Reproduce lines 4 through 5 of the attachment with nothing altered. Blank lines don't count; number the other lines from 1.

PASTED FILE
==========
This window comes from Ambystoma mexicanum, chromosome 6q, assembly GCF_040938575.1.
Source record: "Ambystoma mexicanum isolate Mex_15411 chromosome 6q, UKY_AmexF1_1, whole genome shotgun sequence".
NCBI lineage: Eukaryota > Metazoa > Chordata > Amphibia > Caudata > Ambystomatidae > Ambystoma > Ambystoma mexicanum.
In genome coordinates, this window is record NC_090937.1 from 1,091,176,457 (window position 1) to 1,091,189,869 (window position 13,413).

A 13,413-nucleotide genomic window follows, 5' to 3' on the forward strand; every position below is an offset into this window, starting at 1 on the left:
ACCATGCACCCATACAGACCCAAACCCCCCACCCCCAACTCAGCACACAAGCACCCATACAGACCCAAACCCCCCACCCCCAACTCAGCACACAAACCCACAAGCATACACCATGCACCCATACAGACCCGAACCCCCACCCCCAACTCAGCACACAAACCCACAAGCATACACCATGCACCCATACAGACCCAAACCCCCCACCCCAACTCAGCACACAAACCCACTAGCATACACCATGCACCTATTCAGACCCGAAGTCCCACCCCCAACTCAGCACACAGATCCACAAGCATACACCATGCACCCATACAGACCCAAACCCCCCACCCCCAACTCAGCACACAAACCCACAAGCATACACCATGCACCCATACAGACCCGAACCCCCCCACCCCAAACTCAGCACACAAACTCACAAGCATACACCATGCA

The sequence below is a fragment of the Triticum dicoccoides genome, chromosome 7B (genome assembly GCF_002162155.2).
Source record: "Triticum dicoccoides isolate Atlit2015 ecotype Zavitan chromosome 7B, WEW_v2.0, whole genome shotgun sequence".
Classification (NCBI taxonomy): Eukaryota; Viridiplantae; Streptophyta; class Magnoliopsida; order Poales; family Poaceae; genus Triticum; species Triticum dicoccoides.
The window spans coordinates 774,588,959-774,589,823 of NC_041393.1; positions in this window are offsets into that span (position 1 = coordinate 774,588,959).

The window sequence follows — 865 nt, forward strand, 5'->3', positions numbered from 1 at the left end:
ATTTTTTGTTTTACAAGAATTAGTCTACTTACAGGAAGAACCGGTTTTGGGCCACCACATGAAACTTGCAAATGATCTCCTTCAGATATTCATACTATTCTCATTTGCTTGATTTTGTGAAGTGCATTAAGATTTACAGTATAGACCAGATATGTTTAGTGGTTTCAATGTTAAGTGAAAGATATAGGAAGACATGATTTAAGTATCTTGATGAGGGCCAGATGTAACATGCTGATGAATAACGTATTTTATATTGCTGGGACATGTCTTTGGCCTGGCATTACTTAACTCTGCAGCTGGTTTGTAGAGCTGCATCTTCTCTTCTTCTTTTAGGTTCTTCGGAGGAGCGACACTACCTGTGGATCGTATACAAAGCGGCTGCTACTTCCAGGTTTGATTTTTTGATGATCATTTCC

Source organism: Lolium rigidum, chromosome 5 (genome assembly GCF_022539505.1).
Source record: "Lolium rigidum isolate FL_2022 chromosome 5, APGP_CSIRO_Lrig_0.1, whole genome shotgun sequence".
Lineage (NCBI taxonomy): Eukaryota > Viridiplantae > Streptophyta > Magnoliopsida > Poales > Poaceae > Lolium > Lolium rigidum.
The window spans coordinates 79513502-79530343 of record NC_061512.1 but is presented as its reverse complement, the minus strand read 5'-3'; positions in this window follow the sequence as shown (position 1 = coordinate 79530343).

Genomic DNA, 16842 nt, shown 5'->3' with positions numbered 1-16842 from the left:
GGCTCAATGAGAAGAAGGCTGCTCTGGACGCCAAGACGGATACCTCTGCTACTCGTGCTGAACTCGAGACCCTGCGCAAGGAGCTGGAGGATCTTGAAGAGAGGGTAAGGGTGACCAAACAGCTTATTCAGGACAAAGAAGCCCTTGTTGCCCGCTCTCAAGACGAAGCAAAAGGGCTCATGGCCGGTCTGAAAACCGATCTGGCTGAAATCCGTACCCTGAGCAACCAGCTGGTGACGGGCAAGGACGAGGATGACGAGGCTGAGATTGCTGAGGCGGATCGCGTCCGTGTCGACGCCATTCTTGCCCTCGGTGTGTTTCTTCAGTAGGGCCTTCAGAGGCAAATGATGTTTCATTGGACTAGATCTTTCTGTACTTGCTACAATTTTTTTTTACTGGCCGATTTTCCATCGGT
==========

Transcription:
In genome coordinates, this window is record NC_090937.1 from 1,091,176,457 (window position 1) to 1,091,189,869 (window position 13,413).

A 13,413-nucleotide genomic window follows, 5' to 3' on the forward strand; every position below is an offset into this window, starting at 1 on the left: